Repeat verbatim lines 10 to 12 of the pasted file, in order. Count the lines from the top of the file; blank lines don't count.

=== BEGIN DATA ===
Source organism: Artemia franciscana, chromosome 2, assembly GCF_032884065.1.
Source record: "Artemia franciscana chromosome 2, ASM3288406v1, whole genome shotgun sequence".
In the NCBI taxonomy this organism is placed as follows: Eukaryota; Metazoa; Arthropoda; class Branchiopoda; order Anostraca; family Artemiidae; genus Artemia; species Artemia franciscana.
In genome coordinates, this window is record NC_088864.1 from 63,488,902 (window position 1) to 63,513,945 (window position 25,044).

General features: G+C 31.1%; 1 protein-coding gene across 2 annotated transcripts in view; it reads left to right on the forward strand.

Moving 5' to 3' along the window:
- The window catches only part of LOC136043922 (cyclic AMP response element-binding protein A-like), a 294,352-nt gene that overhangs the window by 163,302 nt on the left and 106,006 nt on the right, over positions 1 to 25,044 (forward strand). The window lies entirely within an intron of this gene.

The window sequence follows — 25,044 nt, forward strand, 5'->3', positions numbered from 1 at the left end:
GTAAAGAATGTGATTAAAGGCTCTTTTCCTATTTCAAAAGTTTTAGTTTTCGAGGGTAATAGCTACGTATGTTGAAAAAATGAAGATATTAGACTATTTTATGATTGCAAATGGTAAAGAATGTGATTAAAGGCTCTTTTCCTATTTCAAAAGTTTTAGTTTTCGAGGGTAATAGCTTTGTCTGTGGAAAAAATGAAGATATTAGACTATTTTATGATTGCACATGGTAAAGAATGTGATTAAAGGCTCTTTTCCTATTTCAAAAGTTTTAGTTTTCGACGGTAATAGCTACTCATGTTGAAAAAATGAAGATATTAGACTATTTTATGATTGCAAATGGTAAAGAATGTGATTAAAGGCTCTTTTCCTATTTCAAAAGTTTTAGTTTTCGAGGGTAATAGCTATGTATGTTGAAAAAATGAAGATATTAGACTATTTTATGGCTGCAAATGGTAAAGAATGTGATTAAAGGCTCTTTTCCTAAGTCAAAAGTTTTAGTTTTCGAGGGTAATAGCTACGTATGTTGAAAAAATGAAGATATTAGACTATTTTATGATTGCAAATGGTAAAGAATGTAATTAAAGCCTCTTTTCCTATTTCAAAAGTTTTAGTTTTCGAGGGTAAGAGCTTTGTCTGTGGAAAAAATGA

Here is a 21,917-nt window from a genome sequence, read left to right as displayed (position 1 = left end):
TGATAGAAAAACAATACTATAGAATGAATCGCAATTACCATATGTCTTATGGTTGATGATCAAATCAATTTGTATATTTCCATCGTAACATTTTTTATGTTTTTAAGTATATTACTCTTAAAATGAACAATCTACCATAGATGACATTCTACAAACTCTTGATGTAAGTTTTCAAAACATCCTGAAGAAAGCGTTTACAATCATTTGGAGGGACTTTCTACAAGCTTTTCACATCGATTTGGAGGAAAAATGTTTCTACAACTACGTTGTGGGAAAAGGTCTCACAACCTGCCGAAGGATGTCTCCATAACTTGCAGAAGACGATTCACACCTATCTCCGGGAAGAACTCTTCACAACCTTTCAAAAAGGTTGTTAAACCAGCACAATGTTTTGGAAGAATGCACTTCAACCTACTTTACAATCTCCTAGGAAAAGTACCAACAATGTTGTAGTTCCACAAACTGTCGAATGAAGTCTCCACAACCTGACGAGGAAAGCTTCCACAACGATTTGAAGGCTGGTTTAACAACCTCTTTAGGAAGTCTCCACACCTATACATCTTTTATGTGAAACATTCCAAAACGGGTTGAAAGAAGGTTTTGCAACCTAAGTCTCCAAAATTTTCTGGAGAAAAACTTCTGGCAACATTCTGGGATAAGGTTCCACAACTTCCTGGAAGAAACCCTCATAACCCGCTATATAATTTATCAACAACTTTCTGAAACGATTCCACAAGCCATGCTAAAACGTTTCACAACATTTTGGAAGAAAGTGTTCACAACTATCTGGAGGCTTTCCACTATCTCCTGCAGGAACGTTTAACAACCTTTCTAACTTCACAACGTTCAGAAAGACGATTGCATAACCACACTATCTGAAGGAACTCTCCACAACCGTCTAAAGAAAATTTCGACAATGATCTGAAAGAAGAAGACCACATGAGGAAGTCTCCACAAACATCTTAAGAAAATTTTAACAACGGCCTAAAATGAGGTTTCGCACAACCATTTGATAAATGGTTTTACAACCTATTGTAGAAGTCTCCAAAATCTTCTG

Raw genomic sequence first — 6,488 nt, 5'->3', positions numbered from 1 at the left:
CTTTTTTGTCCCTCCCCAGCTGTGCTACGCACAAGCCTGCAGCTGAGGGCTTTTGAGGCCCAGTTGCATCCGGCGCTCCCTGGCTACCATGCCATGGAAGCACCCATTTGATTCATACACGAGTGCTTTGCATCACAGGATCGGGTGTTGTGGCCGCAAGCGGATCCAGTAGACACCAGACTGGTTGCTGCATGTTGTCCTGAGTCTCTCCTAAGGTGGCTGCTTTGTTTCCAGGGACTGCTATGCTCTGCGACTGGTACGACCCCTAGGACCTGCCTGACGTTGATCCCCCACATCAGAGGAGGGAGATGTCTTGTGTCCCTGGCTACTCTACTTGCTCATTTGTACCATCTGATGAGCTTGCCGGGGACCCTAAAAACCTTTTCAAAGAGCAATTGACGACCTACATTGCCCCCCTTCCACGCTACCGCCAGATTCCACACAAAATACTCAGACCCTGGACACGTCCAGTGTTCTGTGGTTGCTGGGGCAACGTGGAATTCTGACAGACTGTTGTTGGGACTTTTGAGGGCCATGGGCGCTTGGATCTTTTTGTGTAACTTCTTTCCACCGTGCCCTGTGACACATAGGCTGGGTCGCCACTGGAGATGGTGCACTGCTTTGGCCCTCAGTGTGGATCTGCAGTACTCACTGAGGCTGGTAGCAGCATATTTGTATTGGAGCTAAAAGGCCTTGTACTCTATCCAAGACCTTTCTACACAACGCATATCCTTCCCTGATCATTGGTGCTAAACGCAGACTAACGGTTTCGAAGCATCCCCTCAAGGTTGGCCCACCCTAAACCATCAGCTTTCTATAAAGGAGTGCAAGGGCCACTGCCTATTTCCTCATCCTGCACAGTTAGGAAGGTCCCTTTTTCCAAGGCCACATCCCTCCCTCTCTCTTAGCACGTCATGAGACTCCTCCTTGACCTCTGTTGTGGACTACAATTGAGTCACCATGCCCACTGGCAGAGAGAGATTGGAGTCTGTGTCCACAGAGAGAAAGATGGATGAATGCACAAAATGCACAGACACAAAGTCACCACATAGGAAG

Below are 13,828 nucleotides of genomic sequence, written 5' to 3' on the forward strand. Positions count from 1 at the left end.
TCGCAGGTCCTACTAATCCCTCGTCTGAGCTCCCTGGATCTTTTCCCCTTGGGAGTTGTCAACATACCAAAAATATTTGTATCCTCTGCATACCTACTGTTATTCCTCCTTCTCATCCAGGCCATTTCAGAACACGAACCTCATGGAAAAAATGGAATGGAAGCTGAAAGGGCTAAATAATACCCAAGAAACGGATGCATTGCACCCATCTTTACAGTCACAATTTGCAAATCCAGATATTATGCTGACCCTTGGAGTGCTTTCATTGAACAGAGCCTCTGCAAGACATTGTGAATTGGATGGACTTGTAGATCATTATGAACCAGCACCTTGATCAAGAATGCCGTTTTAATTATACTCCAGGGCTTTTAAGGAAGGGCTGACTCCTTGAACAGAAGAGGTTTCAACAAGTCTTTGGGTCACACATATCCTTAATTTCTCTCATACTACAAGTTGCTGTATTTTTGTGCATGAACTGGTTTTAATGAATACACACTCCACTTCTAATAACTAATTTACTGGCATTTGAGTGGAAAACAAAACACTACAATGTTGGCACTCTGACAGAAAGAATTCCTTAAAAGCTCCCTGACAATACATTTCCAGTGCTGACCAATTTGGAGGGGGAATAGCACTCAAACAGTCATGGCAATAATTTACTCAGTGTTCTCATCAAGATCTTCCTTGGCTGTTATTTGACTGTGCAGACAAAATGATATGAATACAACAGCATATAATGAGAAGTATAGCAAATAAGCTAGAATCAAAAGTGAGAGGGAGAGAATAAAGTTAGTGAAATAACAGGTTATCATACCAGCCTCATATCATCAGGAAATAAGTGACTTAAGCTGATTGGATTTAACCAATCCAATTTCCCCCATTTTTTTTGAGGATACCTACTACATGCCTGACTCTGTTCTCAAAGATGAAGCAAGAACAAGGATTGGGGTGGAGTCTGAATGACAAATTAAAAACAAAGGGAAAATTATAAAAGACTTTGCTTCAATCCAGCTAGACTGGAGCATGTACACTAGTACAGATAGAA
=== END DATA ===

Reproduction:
Here is a 21,917-nt window from a genome sequence, read left to right as displayed (position 1 = left end):
TGATAGAAAAACAATACTATAGAATGAATCGCAATTACCATATGTCTTATGGTTGATGATCAAATCAATTTGTATATTTCCATCGTAACATTTTTTATGTTTTTAAGTATATTACTCTTAAAATGAACAATCTACCATAGATGACATTCTACAAACTCTTGATGTAAGTTTTCAAAACATCCTGAAGAAAGCGTTTACAATCATTTGGAGGGACTTTCTACAAGCTTTTCACATCGATTTGGAGGAAAAATGTTTCTACAACTACGTTGTGGGAAAAGGTCTCACAACCTGCCGAAGGATGTCTCCATAACTTGCAGAAGACGATTCACACCTATCTCCGGGAAGAACTCTTCACAACCTTTCAAAAAGGTTGTTAAACCAGCACAATGTTTTGGAAGAATGCACTTCAACCTACTTTACAATCTCCTAGGAAAAGTACCAACAATGTTGTAGTTCCACAAACTGTCGAATGAAGTCTCCACAACCTGACGAGGAAAGCTTCCACAACGATTTGAAGGCTGGTTTAACAACCTCTTTAGGAAGTCTCCACACCTATACATCTTTTATGTGAAACATTCCAAAACGGGTTGAAAGAAGGTTTTGCAACCTAAGTCTCCAAAATTTTCTGGAGAAAAACTTCTGGCAACATTCTGGGATAAGGTTCCACAACTTCCTGGAAGAAACCCTCATAACCCGCTATATAATTTATCAACAACTTTCTGAAACGATTCCACAAGCCATGCTAAAACGTTTCACAACATTTTGGAAGAAAGTGTTCACAACTATCTGGAGGCTTTCCACTATCTCCTGCAGGAACGTTTAACAACCTTTCTAACTTCACAACGTTCAGAAAGACGATTGCATAACCACACTATCTGAAGGAACTCTCCACAACCGTCTAAAGAAAATTTCGACAATGATCTGAAAGAAGAAGACCACATGAGGAAGTCTCCACAAACATCTTAAGAAAATTTTAACAACGGCCTAAAATGAGGTTTCGCACAACCATTTGATAAATGGTTTTACAACCTATTGTAGAAGTCTCCAAAATCTTCTG

Raw genomic sequence first — 6,488 nt, 5'->3', positions numbered from 1 at the left: